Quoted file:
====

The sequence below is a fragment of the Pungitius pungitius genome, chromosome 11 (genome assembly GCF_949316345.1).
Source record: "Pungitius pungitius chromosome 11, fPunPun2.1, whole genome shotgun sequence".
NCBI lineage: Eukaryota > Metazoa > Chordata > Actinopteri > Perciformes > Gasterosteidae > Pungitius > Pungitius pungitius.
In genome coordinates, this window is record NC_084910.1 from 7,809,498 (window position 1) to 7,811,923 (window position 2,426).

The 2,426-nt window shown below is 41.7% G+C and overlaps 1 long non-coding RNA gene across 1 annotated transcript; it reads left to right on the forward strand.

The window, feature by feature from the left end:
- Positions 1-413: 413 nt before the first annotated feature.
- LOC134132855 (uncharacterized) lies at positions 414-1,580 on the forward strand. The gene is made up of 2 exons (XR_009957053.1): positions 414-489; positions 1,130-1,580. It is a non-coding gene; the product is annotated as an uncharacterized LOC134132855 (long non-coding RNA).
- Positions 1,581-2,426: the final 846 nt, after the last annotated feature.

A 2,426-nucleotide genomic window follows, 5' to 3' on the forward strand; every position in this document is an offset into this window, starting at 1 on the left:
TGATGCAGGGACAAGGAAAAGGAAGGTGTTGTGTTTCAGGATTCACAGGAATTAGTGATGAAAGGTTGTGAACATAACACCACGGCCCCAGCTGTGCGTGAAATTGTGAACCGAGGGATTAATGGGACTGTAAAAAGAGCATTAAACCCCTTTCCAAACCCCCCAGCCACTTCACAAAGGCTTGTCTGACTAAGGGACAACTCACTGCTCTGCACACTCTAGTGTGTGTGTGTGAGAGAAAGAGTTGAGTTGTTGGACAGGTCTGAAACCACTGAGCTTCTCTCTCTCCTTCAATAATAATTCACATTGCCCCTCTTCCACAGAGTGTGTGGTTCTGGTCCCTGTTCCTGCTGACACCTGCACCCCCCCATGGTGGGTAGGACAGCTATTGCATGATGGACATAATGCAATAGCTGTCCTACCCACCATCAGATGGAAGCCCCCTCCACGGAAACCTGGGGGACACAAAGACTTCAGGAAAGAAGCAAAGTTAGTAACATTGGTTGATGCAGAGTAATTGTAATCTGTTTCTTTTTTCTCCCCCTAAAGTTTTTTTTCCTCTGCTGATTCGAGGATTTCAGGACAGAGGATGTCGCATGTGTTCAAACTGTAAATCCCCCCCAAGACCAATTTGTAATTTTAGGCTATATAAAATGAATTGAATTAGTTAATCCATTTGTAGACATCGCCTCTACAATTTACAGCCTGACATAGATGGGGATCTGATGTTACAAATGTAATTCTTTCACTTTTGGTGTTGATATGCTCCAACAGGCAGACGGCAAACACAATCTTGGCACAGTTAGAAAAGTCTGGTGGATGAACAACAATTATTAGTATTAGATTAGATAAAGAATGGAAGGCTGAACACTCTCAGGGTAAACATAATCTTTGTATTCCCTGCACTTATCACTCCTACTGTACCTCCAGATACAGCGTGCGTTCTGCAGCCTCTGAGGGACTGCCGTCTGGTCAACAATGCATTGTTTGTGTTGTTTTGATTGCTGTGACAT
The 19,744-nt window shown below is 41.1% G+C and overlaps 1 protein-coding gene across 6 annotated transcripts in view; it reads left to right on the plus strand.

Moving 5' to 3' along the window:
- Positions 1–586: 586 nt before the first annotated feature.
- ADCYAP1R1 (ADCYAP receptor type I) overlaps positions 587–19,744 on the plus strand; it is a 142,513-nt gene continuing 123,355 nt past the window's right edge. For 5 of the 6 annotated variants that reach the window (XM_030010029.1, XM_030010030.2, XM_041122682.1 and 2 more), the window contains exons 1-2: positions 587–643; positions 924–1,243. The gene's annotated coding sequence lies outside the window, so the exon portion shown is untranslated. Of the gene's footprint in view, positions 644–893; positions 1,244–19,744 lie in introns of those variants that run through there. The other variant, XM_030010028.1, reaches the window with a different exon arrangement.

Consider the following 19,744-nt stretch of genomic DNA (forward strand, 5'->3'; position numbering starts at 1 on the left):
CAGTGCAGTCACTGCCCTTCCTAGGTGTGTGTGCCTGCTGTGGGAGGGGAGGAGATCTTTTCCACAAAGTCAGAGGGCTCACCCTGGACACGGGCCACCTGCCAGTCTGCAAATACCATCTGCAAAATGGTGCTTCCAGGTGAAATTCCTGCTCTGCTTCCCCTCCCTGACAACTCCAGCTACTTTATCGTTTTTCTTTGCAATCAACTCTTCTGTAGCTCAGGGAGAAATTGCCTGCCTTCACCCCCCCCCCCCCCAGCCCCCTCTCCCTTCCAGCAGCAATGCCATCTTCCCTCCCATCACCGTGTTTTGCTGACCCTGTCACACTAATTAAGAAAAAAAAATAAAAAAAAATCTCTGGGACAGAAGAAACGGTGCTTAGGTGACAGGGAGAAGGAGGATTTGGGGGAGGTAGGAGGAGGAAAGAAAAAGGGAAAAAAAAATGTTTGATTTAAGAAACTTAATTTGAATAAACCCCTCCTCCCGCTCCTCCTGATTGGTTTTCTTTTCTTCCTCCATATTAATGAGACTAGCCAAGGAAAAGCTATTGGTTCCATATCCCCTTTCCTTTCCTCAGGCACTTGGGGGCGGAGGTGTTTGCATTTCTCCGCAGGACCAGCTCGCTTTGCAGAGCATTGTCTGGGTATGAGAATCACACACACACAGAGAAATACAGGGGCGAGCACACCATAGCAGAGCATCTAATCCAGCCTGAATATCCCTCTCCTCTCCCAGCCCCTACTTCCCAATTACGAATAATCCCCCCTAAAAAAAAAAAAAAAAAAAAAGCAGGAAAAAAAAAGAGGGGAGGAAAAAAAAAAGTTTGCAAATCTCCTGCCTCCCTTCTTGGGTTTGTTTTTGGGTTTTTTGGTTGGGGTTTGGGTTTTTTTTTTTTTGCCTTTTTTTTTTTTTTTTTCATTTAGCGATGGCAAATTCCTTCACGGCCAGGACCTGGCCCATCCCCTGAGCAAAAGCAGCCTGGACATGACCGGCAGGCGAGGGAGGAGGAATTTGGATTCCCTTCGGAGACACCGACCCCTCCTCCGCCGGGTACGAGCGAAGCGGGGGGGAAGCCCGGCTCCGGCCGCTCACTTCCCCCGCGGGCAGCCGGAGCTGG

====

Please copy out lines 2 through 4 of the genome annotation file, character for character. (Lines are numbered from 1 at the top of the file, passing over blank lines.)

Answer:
Source record: "Pungitius pungitius chromosome 11, fPunPun2.1, whole genome shotgun sequence".
NCBI lineage: Eukaryota > Metazoa > Chordata > Actinopteri > Perciformes > Gasterosteidae > Pungitius > Pungitius pungitius.
In genome coordinates, this window is record NC_084910.1 from 7,809,498 (window position 1) to 7,811,923 (window position 2,426).